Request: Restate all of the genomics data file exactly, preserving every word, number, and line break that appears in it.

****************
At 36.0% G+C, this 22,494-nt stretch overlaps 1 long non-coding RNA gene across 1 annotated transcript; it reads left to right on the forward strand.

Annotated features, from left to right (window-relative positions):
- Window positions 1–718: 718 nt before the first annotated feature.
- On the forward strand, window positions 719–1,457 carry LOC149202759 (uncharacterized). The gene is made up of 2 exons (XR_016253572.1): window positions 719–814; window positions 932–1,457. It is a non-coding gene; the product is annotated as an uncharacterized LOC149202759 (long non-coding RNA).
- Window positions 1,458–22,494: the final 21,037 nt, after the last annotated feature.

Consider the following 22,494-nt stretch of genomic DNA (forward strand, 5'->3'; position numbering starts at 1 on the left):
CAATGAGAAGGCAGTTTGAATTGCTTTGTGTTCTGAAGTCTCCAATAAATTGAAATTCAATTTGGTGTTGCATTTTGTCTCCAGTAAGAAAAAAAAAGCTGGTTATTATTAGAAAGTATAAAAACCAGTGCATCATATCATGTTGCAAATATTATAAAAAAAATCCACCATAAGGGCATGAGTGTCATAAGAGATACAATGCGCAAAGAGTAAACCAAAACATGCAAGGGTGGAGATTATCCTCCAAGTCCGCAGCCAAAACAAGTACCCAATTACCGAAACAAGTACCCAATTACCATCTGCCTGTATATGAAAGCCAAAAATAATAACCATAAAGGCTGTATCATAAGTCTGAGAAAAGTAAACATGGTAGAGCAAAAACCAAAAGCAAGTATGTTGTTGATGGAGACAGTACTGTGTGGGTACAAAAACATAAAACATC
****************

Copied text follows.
At 36.0% G+C, this 22,494-nt stretch overlaps 1 long non-coding RNA gene across 1 annotated transcript; it reads left to right on the forward strand.

Annotated features, from left to right (window-relative positions):
- Window positions 1–718: 718 nt before the first annotated feature.
- On the forward strand, window positions 719–1,457 carry LOC149202759 (uncharacterized). The gene is made up of 2 exons (XR_016253572.1): window positions 719–814; window positions 932–1,457. It is a non-coding gene; the product is annotated as an uncharacterized LOC149202759 (long non-coding RNA).
- Window positions 1,458–22,494: the final 21,037 nt, after the last annotated feature.

Consider the following 22,494-nt stretch of genomic DNA (forward strand, 5'->3'; position numbering starts at 1 on the left):
CAATGAGAAGGCAGTTTGAATTGCTTTGTGTTCTGAAGTCTCCAATAAATTGAAATTCAATTTGGTGTTGCATTTTGTCTCCAGTAAGAAAAAAAAAGCTGGTTATTATTAGAAAGTATAAAAACCAGTGCATCATATCATGTTGCAAATATTATAAAAAAAATCCACCATAAGGGCATGAGTGTCATAAGAGATACAATGCGCAAAGAGTAAACCAAAACATGCAAGGGTGGAGATTATCCTCCAAGTCCGCAGCCAAAACAAGTACCCAATTACCGAAACAAGTACCCAATTACCATCTGCCTGTATATGAAAGCCAAAAATAATAACCATAAAGGCTGTATCATAAGTCTGAGAAAAGTAAACATGGTAGAGCAAAAACCAAAAGCAAGTATGTTGTTGATGGAGACAGTACTGTGTGGGTACAAAAACATAAAACATC